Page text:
He's got about 40 buildings plus eight or nine outhouses on his 35 acres - he's sold the rest of the original 210 acres to the state Department of Natural Resources.
While each building has a place in his heart, his favorite just might be the greenhouse he rescued from nearby Wind Lake.
"It's a great building," he said. "I bought it for $75 and took it down and rebuilt it with my friend Charlie. It was probably built in the '50s and all the glass had slid down over the years. I feel really good about saving that building."
Another notable structure is the church he built to accommodate a couple doors from a church in Thiensville that he picked up at a flea market.
"I tried to sell the doors but couldn't, so I figured as long as I had the doors I might as well use them," he said. "So I built a church around them. They deserved to have a building."
Cerny isn't particularly choosy about what he collects.
"Almost everything appeals to me," he said. "It's not so much the value, but just how it looks. I just collect whatever I can."
He's especially fond of common items like wooden chairs - there are about 400 or so stacked to the ceiling of the hay loft - hammers, ice picks, dust pans and hoses.
hobby is fixing hoses, cutting them apart and putting new fittings on them," he said. "If I ever have to get water to a mile away, I could probably do it."
With his collection affection, Cerny became an immediate fan of "American Pickers" when it debuted early in 2010. And he was flabbergasted when he was contacted by the show's producers, who received an email describing Cerny's quirky assortment of items.
Cerny admits to being flustered when he first met Wolfe and Fritz.
"I was scared," said Cerny, whose previous TV experience consisted of serving as an altar boy on a local church service for shut-ins, and some pottery-promoting appearances while at Summerfest. "I didn't know what to do.
"But it was fun, It was spontaneous," he said. "Whatever you saw on the show was the way it was. Nothing was redone, nothing was scripted."
Cerny's eccentric personality - in TV terms, think of a hybrid of Kramer from "Seinfeld" and Uncle Si from "Duck Dynasty" - made a lasting impression on the Pickers, who spent about $2,000 on 17 items that day.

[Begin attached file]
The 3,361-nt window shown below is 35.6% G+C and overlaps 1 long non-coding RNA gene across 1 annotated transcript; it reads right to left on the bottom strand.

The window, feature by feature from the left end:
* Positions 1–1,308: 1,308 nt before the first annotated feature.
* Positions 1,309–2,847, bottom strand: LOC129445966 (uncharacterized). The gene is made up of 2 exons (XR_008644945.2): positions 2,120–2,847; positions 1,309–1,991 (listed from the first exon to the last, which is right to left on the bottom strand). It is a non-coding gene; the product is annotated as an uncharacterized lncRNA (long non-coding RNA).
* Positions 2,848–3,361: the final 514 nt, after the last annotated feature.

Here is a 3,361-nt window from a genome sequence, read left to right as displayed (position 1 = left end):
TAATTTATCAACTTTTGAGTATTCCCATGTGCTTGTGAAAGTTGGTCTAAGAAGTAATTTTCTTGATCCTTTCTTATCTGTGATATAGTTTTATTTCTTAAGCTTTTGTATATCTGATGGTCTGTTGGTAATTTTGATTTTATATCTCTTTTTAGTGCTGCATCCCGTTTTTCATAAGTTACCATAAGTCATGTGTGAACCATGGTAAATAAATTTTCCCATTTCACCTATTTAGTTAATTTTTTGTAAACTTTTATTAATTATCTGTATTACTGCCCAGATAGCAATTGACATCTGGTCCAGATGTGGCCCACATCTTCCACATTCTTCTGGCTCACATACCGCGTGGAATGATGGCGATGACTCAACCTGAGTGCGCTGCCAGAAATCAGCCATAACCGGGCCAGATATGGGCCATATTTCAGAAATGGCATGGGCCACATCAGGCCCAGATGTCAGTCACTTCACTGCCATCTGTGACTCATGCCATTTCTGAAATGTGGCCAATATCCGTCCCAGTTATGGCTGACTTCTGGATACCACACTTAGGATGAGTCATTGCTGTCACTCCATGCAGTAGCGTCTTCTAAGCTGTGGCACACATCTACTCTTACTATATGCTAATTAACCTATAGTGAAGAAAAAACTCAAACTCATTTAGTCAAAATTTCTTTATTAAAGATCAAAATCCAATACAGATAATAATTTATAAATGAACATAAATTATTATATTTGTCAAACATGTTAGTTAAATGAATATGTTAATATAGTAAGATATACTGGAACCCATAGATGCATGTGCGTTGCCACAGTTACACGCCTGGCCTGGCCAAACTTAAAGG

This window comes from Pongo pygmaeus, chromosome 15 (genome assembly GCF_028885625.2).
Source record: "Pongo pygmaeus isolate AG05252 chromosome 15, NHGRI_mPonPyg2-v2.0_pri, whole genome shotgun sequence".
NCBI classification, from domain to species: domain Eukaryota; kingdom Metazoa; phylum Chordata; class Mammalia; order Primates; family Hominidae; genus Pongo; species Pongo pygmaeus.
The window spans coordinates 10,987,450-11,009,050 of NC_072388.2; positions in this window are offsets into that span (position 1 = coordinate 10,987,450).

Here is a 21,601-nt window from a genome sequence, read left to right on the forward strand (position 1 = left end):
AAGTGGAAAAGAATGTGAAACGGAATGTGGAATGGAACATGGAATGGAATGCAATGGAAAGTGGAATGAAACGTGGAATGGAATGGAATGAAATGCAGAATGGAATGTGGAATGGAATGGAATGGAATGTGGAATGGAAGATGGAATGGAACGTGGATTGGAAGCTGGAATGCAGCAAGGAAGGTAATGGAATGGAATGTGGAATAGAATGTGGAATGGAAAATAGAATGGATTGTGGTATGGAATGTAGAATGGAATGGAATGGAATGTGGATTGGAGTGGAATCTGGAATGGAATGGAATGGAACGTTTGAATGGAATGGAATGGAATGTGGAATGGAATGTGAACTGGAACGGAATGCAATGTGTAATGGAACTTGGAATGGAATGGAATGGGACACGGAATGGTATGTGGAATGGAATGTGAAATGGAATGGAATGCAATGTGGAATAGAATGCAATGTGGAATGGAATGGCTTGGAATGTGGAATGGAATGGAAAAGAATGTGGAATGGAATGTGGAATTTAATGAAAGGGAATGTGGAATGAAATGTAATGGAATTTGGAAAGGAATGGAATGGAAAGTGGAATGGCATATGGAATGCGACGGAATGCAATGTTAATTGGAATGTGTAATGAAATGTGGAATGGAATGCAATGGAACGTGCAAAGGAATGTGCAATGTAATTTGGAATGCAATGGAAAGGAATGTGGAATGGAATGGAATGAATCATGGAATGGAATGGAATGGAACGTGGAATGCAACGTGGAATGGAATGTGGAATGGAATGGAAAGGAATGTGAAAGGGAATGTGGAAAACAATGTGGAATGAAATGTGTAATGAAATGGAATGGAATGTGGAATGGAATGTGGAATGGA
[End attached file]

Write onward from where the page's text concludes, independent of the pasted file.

"It was one of the most unusual picks I've ever been on," Wolfe told Cerny as they prepared to leave. "Not so much the merchandise, but definitely you. They broke the mold when they made you, my friend. You're awesome."
Cerny made a cameo appearance in an episode in Season 4 in which he "accidentally" bumped into Fritz at a motorcycle rally in Sturgis, S.D. "It's hard to say how that happened," said Cerny, feigning amnesia. "It was an incredible coincidence."
It's no coincidence, however, that Cerny appeared in the commercial promoting the show's new season, along with his friend Judy "Pickin' Mama" Gambrel, who has made two appearances on "Pickers" with her giant warehouse in Rockford and has since moved to Waterford after Cerny performed a little matchmaking magic with her and his buddy Terry Alby.
When he's not adding to his collection, Cerny tries to unload some of his stuff at various flea markets and art fairs around the area. He also opens up his farm twice a year for public sales for Hippie Tom's Spring Fling, letting shoppers wander the buildings and haggle with Cerny over a price.
"People actually stand in line for like an hour to just meet me or shake my hand or get a picture," Cerny said. "Some people don't buy anything. I like to spend as much time as I can with everyone. I consider it a real honor to meet these people. It's just amazing."
Copyright 2013 The Associated Press. All rights reserved. This material may not be published, broadcast, rewritten or redistributed.